When I travel, one of the things that's easy to let slip--even when I don't want it to--is exercise. In between making my flights, changing hotels, and getting to my meetings on time, there's little time left for a solid, heart-pumping workout.
But maybe there's hope! To help business travelers find new ways to fit effective exercise into a busy business travel schedule, I interviewed Chris Jordan, director of Exercise Physiology at the Human Performance Institute. The Human Performance Institute is a division of Wellness & Prevention, a Johnson & Johnson company. Chris designed and implemented the exercise and movement components of the Institute’s Corporate Athlete and is responsible for the development and execution of all corporate fitness programming.
Institute Director of Exercise Physiology Chris Jordan and Human Performance Institute Performance Coach Brett Klika co-authored an article on the science behind High-Intensity Circuit Training (HICT) and gave an example of a what a proper workout using those principles would look like. That "7-minute" workout is perfect for business travelers because in addition to not taking much time, it also relies only on body-weight exercises, meaning you don't have to have any fancy (or heavy) equipment with you to do it while traveling.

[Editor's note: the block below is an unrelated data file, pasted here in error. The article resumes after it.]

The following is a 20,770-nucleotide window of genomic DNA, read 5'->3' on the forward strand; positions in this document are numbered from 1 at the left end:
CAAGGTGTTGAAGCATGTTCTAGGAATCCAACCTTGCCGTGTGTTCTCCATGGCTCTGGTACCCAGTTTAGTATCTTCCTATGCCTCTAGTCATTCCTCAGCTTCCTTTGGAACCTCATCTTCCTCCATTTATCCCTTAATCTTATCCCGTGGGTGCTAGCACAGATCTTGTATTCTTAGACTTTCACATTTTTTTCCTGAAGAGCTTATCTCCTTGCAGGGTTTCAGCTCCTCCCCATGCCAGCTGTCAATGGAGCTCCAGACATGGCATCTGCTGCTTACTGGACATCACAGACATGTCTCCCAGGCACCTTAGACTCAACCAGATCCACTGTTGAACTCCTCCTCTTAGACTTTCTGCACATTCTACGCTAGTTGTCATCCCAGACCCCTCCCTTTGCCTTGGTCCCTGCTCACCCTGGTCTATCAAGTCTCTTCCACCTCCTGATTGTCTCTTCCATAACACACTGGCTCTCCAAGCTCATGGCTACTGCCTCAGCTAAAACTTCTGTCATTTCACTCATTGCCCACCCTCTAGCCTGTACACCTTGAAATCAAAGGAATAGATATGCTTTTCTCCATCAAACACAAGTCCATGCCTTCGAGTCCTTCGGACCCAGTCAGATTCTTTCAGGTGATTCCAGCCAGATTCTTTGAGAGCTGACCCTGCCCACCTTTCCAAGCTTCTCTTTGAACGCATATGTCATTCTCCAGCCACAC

What are some of the problems business travelers have fitting fitness in while traveling?
Business travelers, or "Corporate Athletes" as we call them at the Human Performance Institute, spend much of their time sitting on a plane, work very long hours, are always available by their Smartphone, have minimal "down time," may not have easy access to a gym at their home or hotel, and may not even have the time or motivation to engage in a traditional prolonged workout.
Describe the 7-minute workout.